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Rainbows. Flowers. Puppies and unicorns. These images are the opposite of what you'll encounter in the pages of Walter Dean Myers' acclaimed Vietnam War novel, Fallen Angels. So let's set the right mood here by telling you a sad story. Got your hankies? Let's go.
Before Myers became a giant among Young Adult authors, he was a kid, struggling in Harlem. He was poor and his home life was a mess, so he dropped out of high school in 1954 and joined the army. They sent him over to Vietnam, to train South Vietnamese soldiers. This was before the "Vietnam War" was a thing.
Myers' younger brother Thomas heard his war stories. Myers even showed him some bullets he brought back. Thomas looked up to his brother, so he joined the army and was sent to Vietnam.
He was killed on his first day in combat.
You can only imagine the tremendous guilt Myers must have felt. As he became a writer, he wrote two short stories about the war, but kept feeling like he had more he wanted to say:
"I joined the army on my seventeenth birthday, full of the romance of war after having read a lot of World War I British poetry and having seen a lot of post-World War II films. I thought the romantic presentations of war influenced my joining and my presentation of war to my younger siblings. My younger brother's death in Vietnam was both sobering and cause for reflection. In Fallen Angels I wanted to dispel the notion of war as either romantic or simplistically heroic."
If you've already cracked open Fallen Angels, you might have noticed the dedication on the front page: To my brother, Thomas Wayne "Sonny" Myers, whose dream of adding beauty to this world through his humanity and his art ended in Vietnam on May 7th, 1968.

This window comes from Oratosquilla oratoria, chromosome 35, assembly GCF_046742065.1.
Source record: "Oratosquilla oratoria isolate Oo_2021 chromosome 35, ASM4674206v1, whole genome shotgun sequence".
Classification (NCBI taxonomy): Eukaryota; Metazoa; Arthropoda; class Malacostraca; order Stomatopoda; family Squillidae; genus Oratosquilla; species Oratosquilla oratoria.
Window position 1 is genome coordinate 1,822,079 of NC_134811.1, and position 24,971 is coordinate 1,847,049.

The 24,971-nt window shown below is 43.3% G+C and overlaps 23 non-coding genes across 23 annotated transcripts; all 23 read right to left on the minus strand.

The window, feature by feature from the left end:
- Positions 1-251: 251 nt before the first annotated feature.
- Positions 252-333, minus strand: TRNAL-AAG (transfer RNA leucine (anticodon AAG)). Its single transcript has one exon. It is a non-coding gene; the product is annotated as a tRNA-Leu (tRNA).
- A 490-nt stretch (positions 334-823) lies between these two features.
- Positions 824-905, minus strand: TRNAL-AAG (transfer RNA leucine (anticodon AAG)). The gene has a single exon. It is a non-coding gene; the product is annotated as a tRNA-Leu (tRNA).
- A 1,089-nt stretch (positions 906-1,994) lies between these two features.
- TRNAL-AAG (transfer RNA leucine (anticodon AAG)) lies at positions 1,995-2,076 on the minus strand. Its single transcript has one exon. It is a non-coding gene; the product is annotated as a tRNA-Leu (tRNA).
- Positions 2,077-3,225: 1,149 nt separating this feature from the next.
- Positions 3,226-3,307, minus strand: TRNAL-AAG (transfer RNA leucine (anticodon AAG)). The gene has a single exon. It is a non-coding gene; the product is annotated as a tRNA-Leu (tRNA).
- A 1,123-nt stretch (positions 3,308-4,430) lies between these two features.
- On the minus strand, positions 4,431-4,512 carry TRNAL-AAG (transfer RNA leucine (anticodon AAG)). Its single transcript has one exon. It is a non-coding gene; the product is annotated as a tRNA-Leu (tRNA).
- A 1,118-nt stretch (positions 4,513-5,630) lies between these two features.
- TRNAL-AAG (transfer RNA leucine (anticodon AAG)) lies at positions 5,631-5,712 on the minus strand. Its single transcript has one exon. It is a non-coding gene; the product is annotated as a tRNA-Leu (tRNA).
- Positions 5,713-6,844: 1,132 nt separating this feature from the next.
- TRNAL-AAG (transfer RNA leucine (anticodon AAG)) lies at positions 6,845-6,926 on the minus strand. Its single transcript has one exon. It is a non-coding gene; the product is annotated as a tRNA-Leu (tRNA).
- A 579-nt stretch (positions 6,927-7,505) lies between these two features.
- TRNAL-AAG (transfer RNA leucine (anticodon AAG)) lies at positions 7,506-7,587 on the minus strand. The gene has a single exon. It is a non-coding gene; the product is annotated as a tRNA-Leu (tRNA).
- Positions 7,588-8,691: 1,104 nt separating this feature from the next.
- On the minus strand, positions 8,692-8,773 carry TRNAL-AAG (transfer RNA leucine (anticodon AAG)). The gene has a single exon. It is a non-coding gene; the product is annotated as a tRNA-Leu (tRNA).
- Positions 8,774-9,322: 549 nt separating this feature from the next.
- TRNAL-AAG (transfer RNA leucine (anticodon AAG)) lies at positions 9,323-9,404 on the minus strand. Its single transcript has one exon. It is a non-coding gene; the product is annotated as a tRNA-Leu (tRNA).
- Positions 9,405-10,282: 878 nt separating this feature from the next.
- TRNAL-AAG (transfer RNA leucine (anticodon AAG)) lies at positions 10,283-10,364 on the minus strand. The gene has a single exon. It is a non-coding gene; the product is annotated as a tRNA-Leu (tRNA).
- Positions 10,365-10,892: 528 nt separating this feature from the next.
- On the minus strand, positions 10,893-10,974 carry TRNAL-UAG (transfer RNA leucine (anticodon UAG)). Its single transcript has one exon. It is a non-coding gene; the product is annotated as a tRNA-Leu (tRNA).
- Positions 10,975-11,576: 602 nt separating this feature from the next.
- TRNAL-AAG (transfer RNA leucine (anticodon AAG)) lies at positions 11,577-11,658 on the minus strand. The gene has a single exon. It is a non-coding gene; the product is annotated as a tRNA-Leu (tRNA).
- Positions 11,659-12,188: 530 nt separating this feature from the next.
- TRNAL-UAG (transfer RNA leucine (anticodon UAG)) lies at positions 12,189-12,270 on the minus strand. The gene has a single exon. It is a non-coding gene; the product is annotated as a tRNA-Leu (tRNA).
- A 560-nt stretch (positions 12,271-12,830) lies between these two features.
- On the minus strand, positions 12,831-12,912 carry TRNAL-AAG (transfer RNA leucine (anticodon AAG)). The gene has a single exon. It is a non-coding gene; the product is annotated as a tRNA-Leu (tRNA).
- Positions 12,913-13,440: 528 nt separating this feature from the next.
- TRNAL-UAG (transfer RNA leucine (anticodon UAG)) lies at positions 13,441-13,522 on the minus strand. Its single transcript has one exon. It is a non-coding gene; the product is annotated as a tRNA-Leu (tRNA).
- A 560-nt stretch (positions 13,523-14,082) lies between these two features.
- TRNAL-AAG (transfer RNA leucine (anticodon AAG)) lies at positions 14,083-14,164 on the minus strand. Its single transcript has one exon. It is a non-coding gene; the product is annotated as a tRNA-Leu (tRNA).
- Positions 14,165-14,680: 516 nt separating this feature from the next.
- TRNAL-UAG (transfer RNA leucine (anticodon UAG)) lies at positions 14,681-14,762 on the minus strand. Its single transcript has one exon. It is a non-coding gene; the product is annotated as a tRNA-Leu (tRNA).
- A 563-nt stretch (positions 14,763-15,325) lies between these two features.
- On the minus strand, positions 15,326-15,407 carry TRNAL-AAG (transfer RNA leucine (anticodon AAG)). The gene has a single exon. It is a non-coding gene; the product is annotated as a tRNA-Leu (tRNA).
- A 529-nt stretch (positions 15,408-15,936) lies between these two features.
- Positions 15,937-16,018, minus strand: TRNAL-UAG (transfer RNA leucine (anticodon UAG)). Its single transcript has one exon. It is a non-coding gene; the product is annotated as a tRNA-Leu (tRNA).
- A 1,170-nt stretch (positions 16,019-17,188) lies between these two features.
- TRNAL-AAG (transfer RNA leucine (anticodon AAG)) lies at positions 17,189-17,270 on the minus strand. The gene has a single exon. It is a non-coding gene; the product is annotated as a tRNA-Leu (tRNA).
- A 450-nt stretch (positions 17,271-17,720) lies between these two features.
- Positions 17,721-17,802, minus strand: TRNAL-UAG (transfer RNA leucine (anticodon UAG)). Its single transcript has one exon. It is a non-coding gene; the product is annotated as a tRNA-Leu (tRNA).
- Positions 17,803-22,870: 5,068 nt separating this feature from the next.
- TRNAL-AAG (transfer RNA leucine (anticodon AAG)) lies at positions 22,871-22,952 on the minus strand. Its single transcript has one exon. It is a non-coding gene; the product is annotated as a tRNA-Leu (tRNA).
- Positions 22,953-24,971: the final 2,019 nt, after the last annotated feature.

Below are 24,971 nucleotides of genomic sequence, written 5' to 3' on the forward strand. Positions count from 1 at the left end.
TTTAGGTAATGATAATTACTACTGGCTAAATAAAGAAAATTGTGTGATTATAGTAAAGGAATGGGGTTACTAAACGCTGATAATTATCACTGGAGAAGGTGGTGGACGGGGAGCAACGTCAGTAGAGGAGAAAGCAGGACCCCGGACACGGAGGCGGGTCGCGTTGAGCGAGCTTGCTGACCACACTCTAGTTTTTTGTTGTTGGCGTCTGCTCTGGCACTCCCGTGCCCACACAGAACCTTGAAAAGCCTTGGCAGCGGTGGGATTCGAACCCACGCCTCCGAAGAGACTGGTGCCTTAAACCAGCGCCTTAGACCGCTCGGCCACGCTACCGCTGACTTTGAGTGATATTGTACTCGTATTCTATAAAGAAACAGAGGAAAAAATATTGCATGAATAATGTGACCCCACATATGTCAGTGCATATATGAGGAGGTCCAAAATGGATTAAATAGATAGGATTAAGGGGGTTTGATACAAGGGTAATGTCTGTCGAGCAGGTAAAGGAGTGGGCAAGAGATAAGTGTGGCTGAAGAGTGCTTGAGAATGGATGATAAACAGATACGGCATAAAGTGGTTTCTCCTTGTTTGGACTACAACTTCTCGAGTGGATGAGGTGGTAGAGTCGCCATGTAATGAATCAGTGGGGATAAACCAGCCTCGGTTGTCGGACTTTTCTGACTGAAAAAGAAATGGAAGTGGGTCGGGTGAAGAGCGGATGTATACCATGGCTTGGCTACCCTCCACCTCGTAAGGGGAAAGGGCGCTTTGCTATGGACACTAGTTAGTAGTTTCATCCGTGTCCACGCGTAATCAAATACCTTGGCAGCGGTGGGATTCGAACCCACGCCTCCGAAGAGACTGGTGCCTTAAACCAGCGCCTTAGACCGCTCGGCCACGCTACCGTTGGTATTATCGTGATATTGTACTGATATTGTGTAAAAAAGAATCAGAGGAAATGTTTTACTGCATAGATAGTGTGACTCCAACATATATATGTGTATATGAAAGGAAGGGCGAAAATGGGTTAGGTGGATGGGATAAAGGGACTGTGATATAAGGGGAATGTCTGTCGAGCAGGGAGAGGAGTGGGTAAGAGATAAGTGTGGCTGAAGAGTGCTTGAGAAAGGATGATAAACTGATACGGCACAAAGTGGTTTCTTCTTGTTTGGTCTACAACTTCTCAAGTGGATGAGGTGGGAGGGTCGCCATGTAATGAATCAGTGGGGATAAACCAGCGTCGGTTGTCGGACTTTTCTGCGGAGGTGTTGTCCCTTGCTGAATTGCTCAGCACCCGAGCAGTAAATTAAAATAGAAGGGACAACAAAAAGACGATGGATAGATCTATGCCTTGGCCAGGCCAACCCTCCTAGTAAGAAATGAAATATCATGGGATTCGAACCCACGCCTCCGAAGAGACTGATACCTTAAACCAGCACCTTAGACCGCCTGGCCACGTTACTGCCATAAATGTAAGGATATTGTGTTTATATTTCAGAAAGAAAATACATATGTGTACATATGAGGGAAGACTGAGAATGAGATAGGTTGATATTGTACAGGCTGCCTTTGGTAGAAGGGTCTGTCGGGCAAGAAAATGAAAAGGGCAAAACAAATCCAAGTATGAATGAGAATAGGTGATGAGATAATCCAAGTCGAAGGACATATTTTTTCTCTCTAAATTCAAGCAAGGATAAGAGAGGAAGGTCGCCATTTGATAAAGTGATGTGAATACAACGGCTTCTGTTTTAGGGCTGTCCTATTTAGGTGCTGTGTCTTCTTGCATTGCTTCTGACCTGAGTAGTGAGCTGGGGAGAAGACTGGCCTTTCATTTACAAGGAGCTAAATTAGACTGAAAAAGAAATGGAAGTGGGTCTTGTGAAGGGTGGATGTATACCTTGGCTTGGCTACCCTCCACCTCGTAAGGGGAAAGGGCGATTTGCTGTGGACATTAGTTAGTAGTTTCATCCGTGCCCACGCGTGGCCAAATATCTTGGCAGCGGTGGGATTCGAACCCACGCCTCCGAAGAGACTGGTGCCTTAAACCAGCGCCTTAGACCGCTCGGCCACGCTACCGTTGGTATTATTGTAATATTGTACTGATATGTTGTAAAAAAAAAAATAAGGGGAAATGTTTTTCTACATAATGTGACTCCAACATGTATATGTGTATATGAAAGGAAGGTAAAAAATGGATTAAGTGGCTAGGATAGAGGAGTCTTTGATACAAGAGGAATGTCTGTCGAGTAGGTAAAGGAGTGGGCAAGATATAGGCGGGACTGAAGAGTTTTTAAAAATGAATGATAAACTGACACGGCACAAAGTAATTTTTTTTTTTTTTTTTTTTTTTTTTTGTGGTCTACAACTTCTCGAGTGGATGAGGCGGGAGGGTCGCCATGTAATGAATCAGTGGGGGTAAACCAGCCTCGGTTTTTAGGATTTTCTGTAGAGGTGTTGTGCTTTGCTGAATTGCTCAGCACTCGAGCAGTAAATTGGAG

Fallen Angels was published in 1988, twenty years after Sonny had died, but Walter wrote it for, and because of, his brother.
Not everyone has loved Myers' gritty, non-heroic depiction of Vietnam. The book is in the top 20 of the American Library Association's 100 Most Frequently Challenged Books of 1999-2000, mostly for the profanity.
Let's put it this way: the soldier characters in this book aren't about to win any politeness contests. They've got other things on their minds.
But Fallen Angels is also one of Time's 100 Best YA Books of All Time. And it won the Coretta Scott King Award in 1989—an award for outstanding African American stories for young people. So, sure, it's been banned, but it's also outstanding and important.
Fallen Angels is not for the faint of heart. But that's because it doesn't shy away from any part of the war: the gruesome violence, the depressing moments, the racism. That's because Walter Dean Myers doesn't want you walking away with any "romantic notions" of war. Instead, he gives you a real sense of what it was really like for an average soldier in Vietnam.
Fallen Angels is the kind of book that you forget is set in the past—at least, until you hit the occasional scene where the soldiers complain about hippies or marvel at the idea of an organ transplant. But these scenes are few and far between. Most of the time, the story feels modern, or even out of time.
Myers clearly created that feeling for his readers on purpose. The characters call everywhere but Vietnam "the World," with a capital W. It's as if while they're at war, they aren't even on this planet—or maybe not even alive at all. By the end, that's how the main character feels:
"We're all dead over here, Monaco," I said. "We're dead and just hoping that we come back to life when we get into the World again." (23.21)